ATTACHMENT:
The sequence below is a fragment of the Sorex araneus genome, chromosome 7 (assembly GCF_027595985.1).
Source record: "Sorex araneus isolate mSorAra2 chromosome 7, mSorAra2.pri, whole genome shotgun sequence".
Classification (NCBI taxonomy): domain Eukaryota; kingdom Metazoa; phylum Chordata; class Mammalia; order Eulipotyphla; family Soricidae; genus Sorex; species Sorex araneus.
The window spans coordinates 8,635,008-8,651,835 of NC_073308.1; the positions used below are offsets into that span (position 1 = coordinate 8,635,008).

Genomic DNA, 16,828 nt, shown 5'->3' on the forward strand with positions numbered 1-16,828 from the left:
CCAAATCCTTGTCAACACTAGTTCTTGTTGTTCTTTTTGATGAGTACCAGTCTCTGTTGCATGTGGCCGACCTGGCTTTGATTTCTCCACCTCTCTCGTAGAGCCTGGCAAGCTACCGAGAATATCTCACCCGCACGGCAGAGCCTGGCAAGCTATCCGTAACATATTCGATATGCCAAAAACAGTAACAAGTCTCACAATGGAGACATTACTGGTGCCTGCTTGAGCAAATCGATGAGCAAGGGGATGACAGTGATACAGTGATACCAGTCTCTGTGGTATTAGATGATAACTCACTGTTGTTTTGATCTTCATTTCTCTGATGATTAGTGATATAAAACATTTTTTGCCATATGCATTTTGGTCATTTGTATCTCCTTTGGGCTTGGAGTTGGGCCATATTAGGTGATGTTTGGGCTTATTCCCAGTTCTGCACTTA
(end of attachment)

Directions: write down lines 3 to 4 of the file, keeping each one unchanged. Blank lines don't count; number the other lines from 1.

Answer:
Classification (NCBI taxonomy): domain Eukaryota; kingdom Metazoa; phylum Chordata; class Mammalia; order Eulipotyphla; family Soricidae; genus Sorex; species Sorex araneus.
The window spans coordinates 8,635,008-8,651,835 of NC_073308.1; the positions used below are offsets into that span (position 1 = coordinate 8,635,008).